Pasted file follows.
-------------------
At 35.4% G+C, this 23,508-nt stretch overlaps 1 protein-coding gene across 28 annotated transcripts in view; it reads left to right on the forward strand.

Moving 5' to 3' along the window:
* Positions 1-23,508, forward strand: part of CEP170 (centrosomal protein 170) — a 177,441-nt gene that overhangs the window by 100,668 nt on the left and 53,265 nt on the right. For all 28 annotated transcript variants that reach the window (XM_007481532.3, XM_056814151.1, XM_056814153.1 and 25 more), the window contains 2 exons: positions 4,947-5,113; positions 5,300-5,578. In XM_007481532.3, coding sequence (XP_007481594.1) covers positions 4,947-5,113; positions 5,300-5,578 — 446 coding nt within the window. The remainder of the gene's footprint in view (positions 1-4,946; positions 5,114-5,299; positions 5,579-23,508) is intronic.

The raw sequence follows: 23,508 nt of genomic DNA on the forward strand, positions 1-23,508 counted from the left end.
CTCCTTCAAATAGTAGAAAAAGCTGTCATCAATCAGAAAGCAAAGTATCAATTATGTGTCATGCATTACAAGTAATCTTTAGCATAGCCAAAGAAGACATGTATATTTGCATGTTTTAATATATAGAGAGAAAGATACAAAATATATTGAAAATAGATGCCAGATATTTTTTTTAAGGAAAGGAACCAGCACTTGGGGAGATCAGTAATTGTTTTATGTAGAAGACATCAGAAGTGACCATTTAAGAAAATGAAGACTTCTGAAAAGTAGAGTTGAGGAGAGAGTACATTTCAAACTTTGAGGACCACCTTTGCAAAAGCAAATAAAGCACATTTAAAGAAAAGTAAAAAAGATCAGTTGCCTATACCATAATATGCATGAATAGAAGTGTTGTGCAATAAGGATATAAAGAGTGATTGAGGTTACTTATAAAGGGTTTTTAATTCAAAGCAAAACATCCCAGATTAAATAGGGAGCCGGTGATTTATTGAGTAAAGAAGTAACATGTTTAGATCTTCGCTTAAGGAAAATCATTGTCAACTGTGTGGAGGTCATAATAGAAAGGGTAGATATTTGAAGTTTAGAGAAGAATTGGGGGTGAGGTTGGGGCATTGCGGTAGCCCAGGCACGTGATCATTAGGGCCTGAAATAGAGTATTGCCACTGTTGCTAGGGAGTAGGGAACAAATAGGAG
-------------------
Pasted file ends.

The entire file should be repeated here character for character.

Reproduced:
At 35.4% G+C, this 23,508-nt stretch overlaps 1 protein-coding gene across 28 annotated transcripts in view; it reads left to right on the forward strand.

Moving 5' to 3' along the window:
* Positions 1-23,508, forward strand: part of CEP170 (centrosomal protein 170) — a 177,441-nt gene that overhangs the window by 100,668 nt on the left and 53,265 nt on the right. For all 28 annotated transcript variants that reach the window (XM_007481532.3, XM_056814151.1, XM_056814153.1 and 25 more), the window contains 2 exons: positions 4,947-5,113; positions 5,300-5,578. In XM_007481532.3, coding sequence (XP_007481594.1) covers positions 4,947-5,113; positions 5,300-5,578 — 446 coding nt within the window. The remainder of the gene's footprint in view (positions 1-4,946; positions 5,114-5,299; positions 5,579-23,508) is intronic.

The raw sequence follows: 23,508 nt of genomic DNA on the forward strand, positions 1-23,508 counted from the left end.
CTCCTTCAAATAGTAGAAAAAGCTGTCATCAATCAGAAAGCAAAGTATCAATTATGTGTCATGCATTACAAGTAATCTTTAGCATAGCCAAAGAAGACATGTATATTTGCATGTTTTAATATATAGAGAGAAAGATACAAAATATATTGAAAATAGATGCCAGATATTTTTTTTAAGGAAAGGAACCAGCACTTGGGGAGATCAGTAATTGTTTTATGTAGAAGACATCAGAAGTGACCATTTAAGAAAATGAAGACTTCTGAAAAGTAGAGTTGAGGAGAGAGTACATTTCAAACTTTGAGGACCACCTTTGCAAAAGCAAATAAAGCACATTTAAAGAAAAGTAAAAAAGATCAGTTGCCTATACCATAATATGCATGAATAGAAGTGTTGTGCAATAAGGATATAAAGAGTGATTGAGGTTACTTATAAAGGGTTTTTAATTCAAAGCAAAACATCCCAGATTAAATAGGGAGCCGGTGATTTATTGAGTAAAGAAGTAACATGTTTAGATCTTCGCTTAAGGAAAATCATTGTCAACTGTGTGGAGGTCATAATAGAAAGGGTAGATATTTGAAGTTTAGAGAAGAATTGGGGGTGAGGTTGGGGCATTGCGGTAGCCCAGGCACGTGATCATTAGGGCCTGAAATAGAGTATTGCCACTGTTGCTAGGGAGTAGGGAACAAATAGGAG